I estimate that Nato commanders would not consider horses until early 1998 when fuel and supply shortages really started to bite. At that time, Nato had on the whole been forced back into Germany and behind their start lines - the Pact had access to a much greater area to draw those animals surviving from the cold 1997-98 winter, radiation, disease, etc. With the only significant Nato offensive of the year being into Czechoslovakia, and only raiding carried out in 1999, very few opportunities would have existed for Nato to aquire mounts.

Those few they did possess would have been far more useful behind the lines, freeing up fuel for the tanks and APCs on the front lines. Also, being a more technically advanced society, less personnel would be available to form cavalry units or train others in horsemanship and mounted operations.
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Old 02-26-2009, 05:46 AM
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This link might be of interest for this topic...

http://www.users.globalnet.co.uk/~dh.../BritCav2k.htm
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Old 02-26-2009, 06:11 AM
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Nice elements, I see here. One thing, however, kato. The horse account I have are about ten times more important than yours for former Pact countries at the same time (I have 15 million for Russia in 2005).

Take me right, I'm not saying than mines are better than yours, simply that there are some uncertainty on that matter, erf.

Nice link Rainbow, I had not found it before. Thanks.
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Old 02-26-2009, 06:38 AM
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Quote:
Originally Posted by Legbreaker
just like humans, are subject to disease, radiation, starvation and injury. As food supplies dwindle, more and more people are going to be looking for sustenance in places previously not considered. Horses therefore are certainly going to be in relatively short supply.
Those horse populations IMO don't mean a heck of a lot I would think considering the quote above. You're going to have to expect a huge decrease in horse numbers if the human population has been through a drastic change. Actually more so, I would believe - humans have a much better ability to adapt and are higher on the food chain for more than one reason.

I can see horse mounted units, or at least service support elements employing them, but I'm doubtful on the amounts listed in the books vs the time frame. I tend to downplay their numbers in my games - the Cav units use them, but its still mostly leg mobile or whatever.
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Old 02-26-2009, 08:52 AM
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Kato

Your numbers make me look more closely at horse population and the least you can say is that they are unreliable at best . Depending on the source, you get 230.000 in Australia, 400.000, 500.000... One source will take wild horses, the other doesn't and so on so forth.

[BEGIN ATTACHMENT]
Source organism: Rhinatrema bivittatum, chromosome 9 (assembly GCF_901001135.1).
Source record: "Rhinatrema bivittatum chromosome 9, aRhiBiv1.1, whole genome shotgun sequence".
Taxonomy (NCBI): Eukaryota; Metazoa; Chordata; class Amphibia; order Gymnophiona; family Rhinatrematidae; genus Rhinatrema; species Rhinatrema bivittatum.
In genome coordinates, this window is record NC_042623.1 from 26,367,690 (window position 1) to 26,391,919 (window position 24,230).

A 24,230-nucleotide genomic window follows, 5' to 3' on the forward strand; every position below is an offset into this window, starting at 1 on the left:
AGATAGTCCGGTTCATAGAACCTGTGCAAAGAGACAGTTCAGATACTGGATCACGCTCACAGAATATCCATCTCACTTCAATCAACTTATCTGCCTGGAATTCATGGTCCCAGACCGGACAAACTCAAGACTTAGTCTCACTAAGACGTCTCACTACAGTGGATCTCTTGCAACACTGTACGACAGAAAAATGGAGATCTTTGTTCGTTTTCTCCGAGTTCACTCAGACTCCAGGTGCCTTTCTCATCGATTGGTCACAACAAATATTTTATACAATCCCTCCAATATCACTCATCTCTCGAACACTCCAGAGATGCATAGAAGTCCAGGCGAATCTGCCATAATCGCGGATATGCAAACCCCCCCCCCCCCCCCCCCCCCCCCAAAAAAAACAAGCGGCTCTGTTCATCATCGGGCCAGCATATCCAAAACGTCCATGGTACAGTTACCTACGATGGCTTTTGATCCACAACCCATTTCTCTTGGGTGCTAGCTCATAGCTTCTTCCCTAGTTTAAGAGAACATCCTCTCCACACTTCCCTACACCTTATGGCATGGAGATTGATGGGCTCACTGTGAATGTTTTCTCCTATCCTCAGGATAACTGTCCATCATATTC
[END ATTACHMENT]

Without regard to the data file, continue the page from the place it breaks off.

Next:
Your source gave about 10 million for US but i have found one with 5.2 and another with 6.3.

Same for China, Russia...

However, what is about sure is that this population can change quite quickly in a matter of ten years. I would think that the 30 million for Russia was overestimated but 1.3 might be well be underestimated. What is about sure also is that the Russian horse population was devided by 2 over the past ten years.

Anyway, I would think that any country with an horse population of over 1 million prior to the war is capable of starting a cavalry. Of course, death among the livestock would be a problem but I'm not that convinced that it would dwindle that much. Bringing the horses to the frontline might quickly be a bigger problem, however.
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Old 02-26-2009, 10:58 AM
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I think, before the conversion of entire divisions to horsed cavalry, you should see horses being used at the sub-unit level.

First, as a messenger service when a unit is in a relatively static mode, like in cantonment. Why burn off alcohol that you'll need in a real battle just for delivering mail and messages?

Second, spinning off that, you might see officers on inspections or going to conferences using horses, to save wear and tear on vehicles and, again, fuel.

Third, horse scouts for battalion scout platoons or similar units, again mostly when the unit is static, and expanding to when the unit is on the march. If most of the army is no longer capable of carrying its troops and baggage in motor vehicles, then the infantry is walking, and the whole army is reduced to that same pace. The speed of horses is no longer a liability, and is valuable for scouting again.
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Old 02-26-2009, 11:06 AM
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Quote:
Originally Posted by Mohoender
Your source gave about 10 million for US but i have found one with 5.2 and another with 6.3.
Both the American Horse councel and the UN seem to support this range of numbers.

This page http://www.24-7pressrelease.com/pres...ustry-6780.php seems to support that there can be signifigant variation over a 10 year period.

Quote:
In just nine years, the American horse industry has grown from $25.3 billion to $39 billion, an increase of 55%. The equine population in the United States has expanded from 6.9 million to 9.2 million horses, an increase of 33%. Meanwhile, the number of horse owners has risen from 1.9 million to 2.0 million, a modest increase of only about 5%.


8< -----------------Snipped----------------------- >8

Observing that the average number of horses per owner has risen from 3.6 to 4.6, an increase of almost 28%, Andrews said: